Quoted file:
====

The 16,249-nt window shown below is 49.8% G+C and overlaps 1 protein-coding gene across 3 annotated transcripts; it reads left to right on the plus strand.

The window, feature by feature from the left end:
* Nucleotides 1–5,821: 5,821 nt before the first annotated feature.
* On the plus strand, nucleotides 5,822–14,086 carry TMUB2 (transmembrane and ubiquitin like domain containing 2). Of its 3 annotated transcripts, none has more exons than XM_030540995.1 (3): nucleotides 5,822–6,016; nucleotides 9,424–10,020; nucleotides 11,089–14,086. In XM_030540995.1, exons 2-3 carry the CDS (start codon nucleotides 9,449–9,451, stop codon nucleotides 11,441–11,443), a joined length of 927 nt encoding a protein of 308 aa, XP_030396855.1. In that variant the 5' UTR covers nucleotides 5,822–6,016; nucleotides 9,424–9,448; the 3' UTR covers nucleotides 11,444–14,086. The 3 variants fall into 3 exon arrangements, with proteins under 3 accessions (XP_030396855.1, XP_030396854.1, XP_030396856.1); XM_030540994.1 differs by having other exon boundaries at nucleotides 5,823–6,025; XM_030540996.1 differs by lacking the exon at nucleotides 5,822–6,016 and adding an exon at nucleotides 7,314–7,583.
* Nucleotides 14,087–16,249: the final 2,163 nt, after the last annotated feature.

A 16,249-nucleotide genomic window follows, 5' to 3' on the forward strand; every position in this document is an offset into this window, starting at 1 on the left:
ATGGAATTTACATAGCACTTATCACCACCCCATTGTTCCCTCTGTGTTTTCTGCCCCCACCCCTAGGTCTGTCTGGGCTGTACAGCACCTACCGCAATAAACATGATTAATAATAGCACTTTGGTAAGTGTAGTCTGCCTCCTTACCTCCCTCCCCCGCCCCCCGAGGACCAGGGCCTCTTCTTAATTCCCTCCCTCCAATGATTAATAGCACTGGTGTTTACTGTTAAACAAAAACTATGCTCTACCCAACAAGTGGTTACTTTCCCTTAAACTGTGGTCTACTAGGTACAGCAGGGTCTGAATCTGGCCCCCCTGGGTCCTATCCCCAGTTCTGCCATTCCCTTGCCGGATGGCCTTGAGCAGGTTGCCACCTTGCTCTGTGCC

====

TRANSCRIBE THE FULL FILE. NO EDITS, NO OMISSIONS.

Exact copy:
The 16,249-nt window shown below is 49.8% G+C and overlaps 1 protein-coding gene across 3 annotated transcripts; it reads left to right on the plus strand.

The window, feature by feature from the left end:
* Nucleotides 1–5,821: 5,821 nt before the first annotated feature.
* On the plus strand, nucleotides 5,822–14,086 carry TMUB2 (transmembrane and ubiquitin like domain containing 2). Of its 3 annotated transcripts, none has more exons than XM_030540995.1 (3): nucleotides 5,822–6,016; nucleotides 9,424–10,020; nucleotides 11,089–14,086. In XM_030540995.1, exons 2-3 carry the CDS (start codon nucleotides 9,449–9,451, stop codon nucleotides 11,441–11,443), a joined length of 927 nt encoding a protein of 308 aa, XP_030396855.1. In that variant the 5' UTR covers nucleotides 5,822–6,016; nucleotides 9,424–9,448; the 3' UTR covers nucleotides 11,444–14,086. The 3 variants fall into 3 exon arrangements, with proteins under 3 accessions (XP_030396855.1, XP_030396854.1, XP_030396856.1); XM_030540994.1 differs by having other exon boundaries at nucleotides 5,823–6,025; XM_030540996.1 differs by lacking the exon at nucleotides 5,822–6,016 and adding an exon at nucleotides 7,314–7,583.
* Nucleotides 14,087–16,249: the final 2,163 nt, after the last annotated feature.

A 16,249-nucleotide genomic window follows, 5' to 3' on the forward strand; every position in this document is an offset into this window, starting at 1 on the left:
ATGGAATTTACATAGCACTTATCACCACCCCATTGTTCCCTCTGTGTTTTCTGCCCCCACCCCTAGGTCTGTCTGGGCTGTACAGCACCTACCGCAATAAACATGATTAATAATAGCACTTTGGTAAGTGTAGTCTGCCTCCTTACCTCCCTCCCCCGCCCCCCGAGGACCAGGGCCTCTTCTTAATTCCCTCCCTCCAATGATTAATAGCACTGGTGTTTACTGTTAAACAAAAACTATGCTCTACCCAACAAGTGGTTACTTTCCCTTAAACTGTGGTCTACTAGGTACAGCAGGGTCTGAATCTGGCCCCCCTGGGTCCTATCCCCAGTTCTGCCATTCCCTTGCCGGATGGCCTTGAGCAGGTTGCCACCTTGCTCTGTGCC